Vatican Cardinal Says Catholics Must Risk Discipleship

Mass Booklet
Cardinal Levada

Cardinal William J. Levada reads a letter conveying Pope Benedict’s greetings to the convention.

In societies that are becoming more secular and technological, Knights of Columbus, along with all Catholics, must bear witness to the fact that only God’s word can give “life-giving refreshment” to satisfy the human heart, said Cardinal William Levada in a homily on Wednesday.

A special guest at the Knights of Columbus Supreme Convention, Cardinal Levada is Prefect of the Congregation for the Doctrine of the Faith at the Vatican. Formerly Archbishop of San Francisco, he was chosen by Pope Benedict XVI to replace himself as Prefect of the congregation in 2005.

The principal celebrant at the Mass, offered on the Memorial of the Dedication of the Basilica of St. Mary Major, was Cardinal Theodore McCarrick, Archbishop Emeritus of Washington, D.C.

Cardinal Levada said that the City of God, the “New Jerusalem” that is promised in Scripture to descend from heaven at the end of time, is not built by human hands. “The New Jerusalem does not rise up to heaven from the earth; that city is Babel, not Jerusalem,” he pointed out. “Rather, it comes down from heaven to us … we do not build heaven on earth; we simply prepare the site to welcome the New Jerusalem which comes from God.”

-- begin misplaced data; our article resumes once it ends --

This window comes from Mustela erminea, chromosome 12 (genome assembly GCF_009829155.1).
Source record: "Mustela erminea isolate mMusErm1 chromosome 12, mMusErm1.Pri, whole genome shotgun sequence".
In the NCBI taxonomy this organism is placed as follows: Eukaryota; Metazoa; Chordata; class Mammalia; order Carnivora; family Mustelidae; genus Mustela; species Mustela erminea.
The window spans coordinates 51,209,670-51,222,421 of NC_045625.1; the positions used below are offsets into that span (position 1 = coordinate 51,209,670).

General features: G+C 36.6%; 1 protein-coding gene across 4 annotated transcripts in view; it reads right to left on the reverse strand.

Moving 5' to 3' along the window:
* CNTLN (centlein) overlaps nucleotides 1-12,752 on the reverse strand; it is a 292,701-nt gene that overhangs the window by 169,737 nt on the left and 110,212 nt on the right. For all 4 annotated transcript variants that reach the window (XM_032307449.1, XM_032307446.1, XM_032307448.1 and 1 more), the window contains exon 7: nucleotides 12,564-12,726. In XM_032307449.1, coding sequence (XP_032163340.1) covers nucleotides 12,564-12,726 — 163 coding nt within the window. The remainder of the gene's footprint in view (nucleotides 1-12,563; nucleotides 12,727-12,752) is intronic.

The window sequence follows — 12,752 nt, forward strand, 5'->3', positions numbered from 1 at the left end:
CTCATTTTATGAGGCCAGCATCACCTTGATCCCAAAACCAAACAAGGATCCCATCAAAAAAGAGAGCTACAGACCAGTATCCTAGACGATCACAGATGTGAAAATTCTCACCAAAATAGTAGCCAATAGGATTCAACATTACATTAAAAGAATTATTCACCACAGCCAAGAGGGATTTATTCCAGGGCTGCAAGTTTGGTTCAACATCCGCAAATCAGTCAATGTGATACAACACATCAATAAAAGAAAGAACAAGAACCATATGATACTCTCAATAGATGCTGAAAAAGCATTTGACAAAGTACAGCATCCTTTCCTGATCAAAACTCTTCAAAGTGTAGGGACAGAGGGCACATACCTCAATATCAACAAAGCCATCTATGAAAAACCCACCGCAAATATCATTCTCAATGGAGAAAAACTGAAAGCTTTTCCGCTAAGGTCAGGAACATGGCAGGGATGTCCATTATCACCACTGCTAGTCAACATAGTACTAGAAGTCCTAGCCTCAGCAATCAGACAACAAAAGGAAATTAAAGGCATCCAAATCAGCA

He made a suggestion that he said applies especially to American Catholics. Despite the many blessings and material wealth of the United States, he noted, “at times that abundance can blind people to our utter dependence on God, and the need to seek to do his will first and always.”

Bearing witness to spiritual realities and unpopular truths can make Catholics a target within the culture. “That is the cost of discipleship,” Cardinal Levada said. “As Catholics, especially in America, we can and should work with all people of good will, regardless of their religious beliefs, to improve the lot of others.” But this cooperation must not mute the voice of Catholics who proclaim that only God satisfied the human heart, he concluded.